A discussion about pet rabbit health and welfare – part one, Luisa Dormer
When you think of pet rabbits, a few things spring to mind: dental disorders, aural issues and myiasis to name just a few. But how much do we really know about the prevalence of disorders affecting pet rabbit health, and how is this impacting on their welfare?
Inadequate housing, improper handling or socialization, inappropriate diet and lack of vaccination against preventable diseases were identified as key welfare issues by a panel of experts, according to a recent study by Rioja-Lang et al. (2019), which also concluded that pet rabbits in the UK may experience a reduced life expectancy. The study used a modified Delphi method to generate expert consensus on the most important welfare issues facing pet rabbits in the UK. This method involves an expert panel completing multiple rounds of surveys in an attempt to reach a consensus on an important issue, relying on the assumption that group opinion is more valid than individual opinion. Whilst this study has highlighted welfare concerns that warrant further investigation and action, it should be noted that the number of experts included in this study was small (eleven), and the reliability of the study has not been tested on other groups of experts.
Myiasis, anorexia, recumbency/collapse and ileus were the most commonly recorded causes of mortality in a further study conducted by O’Neill et al. (2019). Furthermore, the median age at death of rabbits in the study was 4.3 years, providing support for the conclusions reached in the Rioja-Lang et al. study. The study by O’Neill and colleagues sought to identify the most prevalent causes of morbidity and mortality of domestic rabbits under primary veterinary care in England using veterinary clinical data from the VetCompass programme.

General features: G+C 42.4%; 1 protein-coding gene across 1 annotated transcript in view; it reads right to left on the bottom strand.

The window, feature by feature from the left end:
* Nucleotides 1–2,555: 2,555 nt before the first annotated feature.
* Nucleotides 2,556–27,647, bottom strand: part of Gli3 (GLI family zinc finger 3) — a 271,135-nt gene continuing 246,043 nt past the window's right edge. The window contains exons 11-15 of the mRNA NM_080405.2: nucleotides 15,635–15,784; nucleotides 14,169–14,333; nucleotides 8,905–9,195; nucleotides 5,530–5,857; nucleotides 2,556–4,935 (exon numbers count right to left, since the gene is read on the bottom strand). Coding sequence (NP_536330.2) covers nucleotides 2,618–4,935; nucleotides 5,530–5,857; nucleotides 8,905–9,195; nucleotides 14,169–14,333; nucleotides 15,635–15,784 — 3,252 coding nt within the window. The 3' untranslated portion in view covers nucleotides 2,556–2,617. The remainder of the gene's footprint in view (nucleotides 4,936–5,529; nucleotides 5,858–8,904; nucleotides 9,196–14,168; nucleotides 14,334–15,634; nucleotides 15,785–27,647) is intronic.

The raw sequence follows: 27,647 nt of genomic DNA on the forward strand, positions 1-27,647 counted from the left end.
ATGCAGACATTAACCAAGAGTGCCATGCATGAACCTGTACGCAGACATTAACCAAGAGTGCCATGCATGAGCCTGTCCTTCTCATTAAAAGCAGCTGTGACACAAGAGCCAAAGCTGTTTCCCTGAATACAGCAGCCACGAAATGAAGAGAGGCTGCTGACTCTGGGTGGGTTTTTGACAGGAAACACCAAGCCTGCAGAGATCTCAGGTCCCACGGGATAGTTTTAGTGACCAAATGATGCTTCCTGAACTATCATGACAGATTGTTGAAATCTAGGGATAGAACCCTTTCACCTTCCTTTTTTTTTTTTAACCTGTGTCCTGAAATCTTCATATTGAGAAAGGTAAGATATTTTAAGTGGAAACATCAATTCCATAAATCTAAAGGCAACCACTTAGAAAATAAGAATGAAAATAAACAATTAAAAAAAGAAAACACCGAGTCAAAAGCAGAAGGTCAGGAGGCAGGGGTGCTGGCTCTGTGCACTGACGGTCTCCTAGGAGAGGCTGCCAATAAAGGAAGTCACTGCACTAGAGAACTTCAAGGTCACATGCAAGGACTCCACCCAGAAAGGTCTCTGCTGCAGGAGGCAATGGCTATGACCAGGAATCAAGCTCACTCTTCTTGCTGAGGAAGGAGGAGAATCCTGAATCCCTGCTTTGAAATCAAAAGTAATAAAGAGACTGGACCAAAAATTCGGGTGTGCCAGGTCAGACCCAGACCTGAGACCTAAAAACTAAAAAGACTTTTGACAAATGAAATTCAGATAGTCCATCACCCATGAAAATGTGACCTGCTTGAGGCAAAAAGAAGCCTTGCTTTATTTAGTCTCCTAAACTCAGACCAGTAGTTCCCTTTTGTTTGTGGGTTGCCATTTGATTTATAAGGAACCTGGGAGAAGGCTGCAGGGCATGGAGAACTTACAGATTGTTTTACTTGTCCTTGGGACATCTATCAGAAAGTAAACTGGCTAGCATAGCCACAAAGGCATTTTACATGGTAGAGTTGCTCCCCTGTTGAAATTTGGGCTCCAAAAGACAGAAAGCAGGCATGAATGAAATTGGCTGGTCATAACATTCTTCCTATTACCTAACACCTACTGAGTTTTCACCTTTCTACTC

The top five most prevalent specific disorders were: overgrown claw/nails (16%), overgrown molar(s) (7.6%), perineal soiling (4.5%), overgrown incisor(s) (4.3%) and ileus (4.2%).
At a grouped level of diagnostic precision, the top five most prevalent disorders were: dermatological (20.2%), oral (10.9%), gastrointestinal/abdominal (9.5%), ocular (7.3%) and parasitic (7.1%).
Of the most prevalent disorders and causes of death, many are disease processes which could potentially be prevented by improved husbandry, vaccination and parasite control, and therefore highlight the value of regular veterinary care and preventive medicine.
Whilst the O’Neill et al. study may provide an evidence base for the prioritisation of rabbit health and welfare issues based on prevalence, one limitation of the study is that it only included data on rabbits that presented to a veterinary practice in England. We do not know whether the results would be the same for rabbits that do not present to a veterinary practice, or for rabbits in other countries.
Written by Luisa Dormer, Scientific Editor at BSAVA.